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The 9 Skills Needed to Be a Super-Connector

The 9 Skills Needed to Be a Super-Connector
Editor’s note: James Altucher is an investor, programmer, author, and entrepreneur. He is Managing Director of Formula Capital and has written 6 books on investing. His latest book he’s giving away free. He built and sold Reset, Inc in 1998 and Stockpickr.com in 2007, among others. You can follow him @jaltucher. I know why I’m not a billionaire. I’m horrible at following up. But that said, I love meeting new people and I’ve always done a good job with the initial skills involved with meeting new people. But here are the 9 Skills You Need to Become a Super-Connector. 1. 2. In other words, if you can help two other people make money then eventually, good things will happen to you. 3. But, I much more enjoy going to the dinner that I’m invited to. 4. But needless to say, if you make a connection, it’s so easy to keep it by just saying, “hey, it was great meeting you. 5. 6. 7. I’ve done this technique to some extent. When I was at HBO, I interviewed people for a living. 8. 9. Related:  Networking

Well Done Stuff ! Seven Rules for Effective Networking “It’s not net-sit or net-eat. It’s net-WORK.” – Ivan Misner, Founder of BNI Yes, networking is work. Here are seven networking “rules” that I consider essential. 1. A distinctive brand tells prospects and referral sources about the market you serve, the services you offer, and the problems do you solve. It’s tempting to “cast a wide net” and offer a broad array of services to a broad market. Wrong. If you go broad, colleagues won’t know how to help you. 2. Review your contact database and identify people who fit your prospect and referral source profile. Your brand/niche also should determine where you network. 3. Connect with all your contacts systematically. The rest of your contacts should be on your newsletter list. Set weekly goals for all your business development activities, including the number of meetings, events, and introductions you want to give and receive. Carve out specific times during the week to make networking calls, send emails, and connect via LinkedIn. 4. 5. 6. 7.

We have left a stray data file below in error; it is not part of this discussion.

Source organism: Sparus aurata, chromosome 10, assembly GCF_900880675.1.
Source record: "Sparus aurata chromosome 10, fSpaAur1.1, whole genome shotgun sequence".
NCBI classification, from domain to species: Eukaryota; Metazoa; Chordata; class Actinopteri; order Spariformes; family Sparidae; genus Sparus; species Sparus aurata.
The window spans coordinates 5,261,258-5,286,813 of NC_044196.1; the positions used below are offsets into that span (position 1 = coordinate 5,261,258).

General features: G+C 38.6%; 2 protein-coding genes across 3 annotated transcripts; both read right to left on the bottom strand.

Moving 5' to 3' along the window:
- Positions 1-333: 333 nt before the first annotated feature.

Criteria for a strategic network It's not important what your strategy is -just that you have one So what criteria do you use to create your network? Who is missing? Who do you need to add? What strategic alliances can you create? Although not an open networker, I am a strategic one and I have over time become an advocate of the theory that there is strength in a weak network. Everyone will have different needs when creating a strong network. Professional connections: I try to link to people who are well-connected in my areas of special interest: executive search, coaching, career transition, and women’s issues in the workplace. Who would you add? @DorothyDalton Dorothy Dalton